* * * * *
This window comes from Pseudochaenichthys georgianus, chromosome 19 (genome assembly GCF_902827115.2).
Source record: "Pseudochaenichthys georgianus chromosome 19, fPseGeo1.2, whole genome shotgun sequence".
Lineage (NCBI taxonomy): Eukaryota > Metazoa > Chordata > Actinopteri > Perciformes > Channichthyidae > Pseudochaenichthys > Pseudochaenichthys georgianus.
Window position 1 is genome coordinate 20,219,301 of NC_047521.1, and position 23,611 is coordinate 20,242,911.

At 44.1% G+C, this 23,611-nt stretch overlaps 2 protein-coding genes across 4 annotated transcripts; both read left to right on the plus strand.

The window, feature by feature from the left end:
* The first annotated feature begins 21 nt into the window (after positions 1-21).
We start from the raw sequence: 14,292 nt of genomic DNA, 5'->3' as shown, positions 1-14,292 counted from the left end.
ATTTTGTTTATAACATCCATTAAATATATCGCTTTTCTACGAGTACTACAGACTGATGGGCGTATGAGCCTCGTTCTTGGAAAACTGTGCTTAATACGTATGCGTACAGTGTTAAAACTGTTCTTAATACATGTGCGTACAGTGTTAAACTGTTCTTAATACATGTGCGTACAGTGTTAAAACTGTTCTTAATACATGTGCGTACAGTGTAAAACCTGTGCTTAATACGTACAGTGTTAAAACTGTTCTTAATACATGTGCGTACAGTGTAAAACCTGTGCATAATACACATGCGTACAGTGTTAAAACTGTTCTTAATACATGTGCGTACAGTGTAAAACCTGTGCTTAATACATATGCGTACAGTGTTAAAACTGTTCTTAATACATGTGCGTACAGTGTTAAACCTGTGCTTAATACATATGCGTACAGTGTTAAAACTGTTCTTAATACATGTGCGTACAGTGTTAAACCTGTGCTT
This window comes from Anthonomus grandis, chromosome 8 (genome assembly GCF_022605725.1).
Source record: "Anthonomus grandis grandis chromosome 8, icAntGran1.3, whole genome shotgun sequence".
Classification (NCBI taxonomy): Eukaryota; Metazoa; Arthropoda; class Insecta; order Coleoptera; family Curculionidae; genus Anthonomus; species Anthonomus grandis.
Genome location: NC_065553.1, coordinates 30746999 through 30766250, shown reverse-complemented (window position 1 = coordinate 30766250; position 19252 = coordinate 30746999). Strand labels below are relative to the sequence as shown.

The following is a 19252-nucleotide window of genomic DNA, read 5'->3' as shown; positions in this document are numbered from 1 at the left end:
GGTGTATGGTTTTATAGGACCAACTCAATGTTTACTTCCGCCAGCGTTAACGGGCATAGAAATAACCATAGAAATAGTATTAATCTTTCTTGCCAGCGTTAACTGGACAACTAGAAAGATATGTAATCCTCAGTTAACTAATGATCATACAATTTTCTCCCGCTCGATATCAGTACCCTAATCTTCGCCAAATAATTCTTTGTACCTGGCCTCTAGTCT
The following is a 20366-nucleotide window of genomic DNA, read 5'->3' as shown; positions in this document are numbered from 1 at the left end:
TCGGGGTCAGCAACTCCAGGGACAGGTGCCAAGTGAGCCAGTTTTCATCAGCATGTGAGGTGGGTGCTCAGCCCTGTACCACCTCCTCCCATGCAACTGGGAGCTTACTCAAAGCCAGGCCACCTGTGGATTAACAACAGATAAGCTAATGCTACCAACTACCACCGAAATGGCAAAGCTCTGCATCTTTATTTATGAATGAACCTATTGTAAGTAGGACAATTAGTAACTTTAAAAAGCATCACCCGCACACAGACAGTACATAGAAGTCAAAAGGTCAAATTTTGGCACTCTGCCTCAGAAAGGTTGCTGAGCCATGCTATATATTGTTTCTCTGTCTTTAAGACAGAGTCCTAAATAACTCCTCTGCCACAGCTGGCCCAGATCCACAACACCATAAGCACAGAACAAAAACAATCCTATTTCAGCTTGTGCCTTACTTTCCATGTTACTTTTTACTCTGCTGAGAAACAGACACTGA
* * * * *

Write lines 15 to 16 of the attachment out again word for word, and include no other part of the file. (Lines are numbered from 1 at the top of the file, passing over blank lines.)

GGTGTATGGTTTTATAGGACCAACTCAATGTTTACTTCCGCCAGCGTTAACGGGCATAGAAATAACCATAGAAATAGTATTAATCTTTCTTGCCAGCGTTAACTGGACAACTAGAAAGATATGTAATCCTCAGTTAACTAATGATCATACAATTTTCTCCCGCTCGATATCAGTACCCTAATCTTCGCCAAATAATTCTTTGTACCTGGCCTCTAGTCT
The following is a 20366-nucleotide window of genomic DNA, read 5'->3' as shown; positions in this document are numbered from 1 at the left end: